Officials in South Korea are investigating a security breach at the. A spectator manged to slide down the ramp leading to the Olympic Flame, and wandered around the stage during a performance. He was taken away by security.
Meanwhile, Olympic organizers are investigating a possible cyberattack on their internet and WiFi systems before the Opening Ceremony. There were no serious problems, but officials are concerned that the Games could be targeted again by hackers.
The most pressing threat to the Winter Olympics may be one that South Korean security teams can't see.
"It's got political importance. It's got a lot of money -- that draws hackers like flies to a candle," said cybersecurity expert Jim Lewis.
He told CBS News hackers have repeatedly targeted the Games.
During the Olympics in Beijing, London and Brazil, there were reportedly millions of attempted cyberattacks a day. Some succeeded.
"Low-level but scamming tickets, stealing money," Lewis said
The Department of Homeland Security alert warned travelers to Pyeongchang that their mobile devices could be monitored or compromised.
One concern in South Korea is whether Russian hacking units may seek payback for the decision to ban Russia's Olympic team from the Games amid doping allegations.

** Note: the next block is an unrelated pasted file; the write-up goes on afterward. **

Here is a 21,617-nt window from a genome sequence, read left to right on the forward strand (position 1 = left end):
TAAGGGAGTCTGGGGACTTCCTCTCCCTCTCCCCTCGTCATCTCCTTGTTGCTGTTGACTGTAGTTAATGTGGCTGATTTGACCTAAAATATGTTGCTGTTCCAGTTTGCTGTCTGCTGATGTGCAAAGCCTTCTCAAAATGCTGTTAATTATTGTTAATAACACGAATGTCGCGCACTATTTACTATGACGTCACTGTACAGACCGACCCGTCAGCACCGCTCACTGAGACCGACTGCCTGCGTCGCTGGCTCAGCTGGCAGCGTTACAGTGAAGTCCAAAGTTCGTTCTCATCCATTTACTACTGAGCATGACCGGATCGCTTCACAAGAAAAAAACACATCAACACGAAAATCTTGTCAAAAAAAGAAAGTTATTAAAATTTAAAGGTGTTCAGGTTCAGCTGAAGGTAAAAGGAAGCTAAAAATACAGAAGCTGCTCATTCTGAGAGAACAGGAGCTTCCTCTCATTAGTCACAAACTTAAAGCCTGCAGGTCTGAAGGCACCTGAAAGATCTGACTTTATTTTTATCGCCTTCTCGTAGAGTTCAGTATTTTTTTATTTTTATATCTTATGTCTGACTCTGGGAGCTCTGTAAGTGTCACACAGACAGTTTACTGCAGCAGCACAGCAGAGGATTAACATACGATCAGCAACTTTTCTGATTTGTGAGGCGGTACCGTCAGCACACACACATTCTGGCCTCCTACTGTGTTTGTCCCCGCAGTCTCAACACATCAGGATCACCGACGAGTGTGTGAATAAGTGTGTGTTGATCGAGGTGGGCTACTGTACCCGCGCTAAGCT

"And in previous Olympics they've done their usual trick," Lewis said. "They hack emails and release things that are damaging to American athletes or athletes from other countries."
Cybersecurity firm Trend Micro says a hacking unit with Russian ties called "Pawn Storm" recently sent malicious emails to the International Ski Federation, International Ice Hockey Federation and several other organizations with a stake in the Winter Games.
"But as far as a direct attack on the Games themselves, it's most likely to come from your non-state actor groups, the cyber hackactivists," said Ross Rustici, an expert with Cybereason.
"I think the most likely scenario from these types of actors would be being able to interrupt a TV broadcast or perhaps interrupt the power during an event, kinda shut down the lights at an ice skating rink or something," Rustici said.
Editor's note: An initial version of this story misidentified the cyber firm quoted as "ThreatConnect." It is Trend Micro. The story has been corrected.